Da Musically Inclined Bomb

DePauw University's First Year Seminar on Writing about Music

Sunday, December 03, 2006

The Origins of Music: Theories and their Flaws

In the last decade, the study of music evolution has significantly increased. Ian Cross analyzes two papers on this subject, and points out how they could be stronger in certain areas.

The first paper, by Justus & Hustler, indicates that the capability to learn music is adaptive, and that inherent music talent is the basis for the exploration and reconceptualization of music. The other paper, by McDermott & Hauser is very broad-ranging, and gives a detailed check-list of what one would need to give an evolutionary view of music. While writing their paper, McDermott & Hauser referred to/were influenced by developmental & ethological essays.

Both papers seem to misinterpret the “Neanderthal Flute”, a bone that is mythically believed to be the first musical instrument. McDermott & Hauser suggest that the earliest preserved instruments date back to 6000 BC. This date is to late to be plausible. Justus & Hustler say the “Neanderthal Flute” was made by humans, when in fact, it is believed to be a product of an animals chewing. If it were to be a musical instrument, the date at which is was made is too early a period for music to have started.

Ian Cross also notes that both papers lack specificity when it comes to defining music. McDermott & Hauser state “… a definition of music is not particularly important at this stage.” Cross concludes that their lack of specificity limits their arguments greatly.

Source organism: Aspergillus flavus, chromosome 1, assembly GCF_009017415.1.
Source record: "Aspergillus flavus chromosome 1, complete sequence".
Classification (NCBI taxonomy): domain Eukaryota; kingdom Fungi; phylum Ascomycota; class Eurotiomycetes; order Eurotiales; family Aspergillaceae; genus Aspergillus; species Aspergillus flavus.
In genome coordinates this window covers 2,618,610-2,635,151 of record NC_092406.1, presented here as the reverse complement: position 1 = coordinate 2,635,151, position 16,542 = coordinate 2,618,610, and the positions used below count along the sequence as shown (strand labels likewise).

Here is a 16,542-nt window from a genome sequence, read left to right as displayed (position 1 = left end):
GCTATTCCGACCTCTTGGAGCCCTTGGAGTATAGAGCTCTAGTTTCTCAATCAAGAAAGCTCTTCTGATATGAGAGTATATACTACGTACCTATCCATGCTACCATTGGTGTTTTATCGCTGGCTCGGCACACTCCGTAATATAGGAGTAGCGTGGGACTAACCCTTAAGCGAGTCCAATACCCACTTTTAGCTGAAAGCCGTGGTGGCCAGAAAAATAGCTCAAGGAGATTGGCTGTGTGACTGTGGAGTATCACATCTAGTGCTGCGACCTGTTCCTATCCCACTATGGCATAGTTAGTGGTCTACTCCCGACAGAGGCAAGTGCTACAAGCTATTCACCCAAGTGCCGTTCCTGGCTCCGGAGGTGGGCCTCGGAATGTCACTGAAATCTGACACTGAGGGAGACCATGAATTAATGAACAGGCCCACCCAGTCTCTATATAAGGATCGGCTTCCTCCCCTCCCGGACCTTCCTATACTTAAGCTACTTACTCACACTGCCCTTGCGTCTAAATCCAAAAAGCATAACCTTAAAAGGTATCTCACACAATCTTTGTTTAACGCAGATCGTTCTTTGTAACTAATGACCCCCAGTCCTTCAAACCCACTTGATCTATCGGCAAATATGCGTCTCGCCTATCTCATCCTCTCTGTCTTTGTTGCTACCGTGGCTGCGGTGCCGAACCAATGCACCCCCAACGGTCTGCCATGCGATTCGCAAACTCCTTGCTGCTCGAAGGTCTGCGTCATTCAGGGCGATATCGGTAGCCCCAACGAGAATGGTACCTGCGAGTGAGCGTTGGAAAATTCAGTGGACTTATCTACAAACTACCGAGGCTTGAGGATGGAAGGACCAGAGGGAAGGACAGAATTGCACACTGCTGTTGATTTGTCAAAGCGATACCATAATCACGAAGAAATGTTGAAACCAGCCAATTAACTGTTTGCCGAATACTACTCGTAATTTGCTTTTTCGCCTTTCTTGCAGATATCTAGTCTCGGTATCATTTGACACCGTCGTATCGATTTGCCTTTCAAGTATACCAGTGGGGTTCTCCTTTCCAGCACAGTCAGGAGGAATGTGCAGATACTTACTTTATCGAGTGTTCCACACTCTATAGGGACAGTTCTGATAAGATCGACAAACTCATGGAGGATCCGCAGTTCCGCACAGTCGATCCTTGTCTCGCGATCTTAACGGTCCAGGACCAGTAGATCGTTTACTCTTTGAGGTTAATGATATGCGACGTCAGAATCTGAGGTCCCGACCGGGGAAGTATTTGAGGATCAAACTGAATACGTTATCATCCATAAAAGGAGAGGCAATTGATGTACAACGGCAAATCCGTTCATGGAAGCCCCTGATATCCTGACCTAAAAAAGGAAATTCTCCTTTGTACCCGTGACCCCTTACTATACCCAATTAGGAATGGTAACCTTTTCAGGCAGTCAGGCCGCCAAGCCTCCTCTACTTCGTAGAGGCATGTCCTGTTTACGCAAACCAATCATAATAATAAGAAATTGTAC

McDermott & Hauser end their paper by claiming that music lacks referential precision, because it expresses emotion and is “commonly used to produce enjoyment.” Cross believes that music must be characterized as fully as possible. Only then can you understand how music relates to other aspects of human life, and propose theories on the evolutionary roots of human musicality.


At 3/31/2007 4:46 PM, Anonymous Anonymous said...

You might wish to check the spelling of the author's names a bit more closely. Also, it looks as though you need to reread the Justus and Hutsler paper a bit more carefully. They never claim that music is adaptive. In fact, they question the bases upon which others have suggested that it is adaptive, while laying out the requirements that should be met before considering music behavior as a specific adaptation. In addition, they do not insist that the Neanderthal flute is genuine (although many authors still disagree on this point), but merely use this as a putative time stamp for how early music as a behavior, not as an adaptation, might possibly have appeared. Really a minor point in the overall paper.


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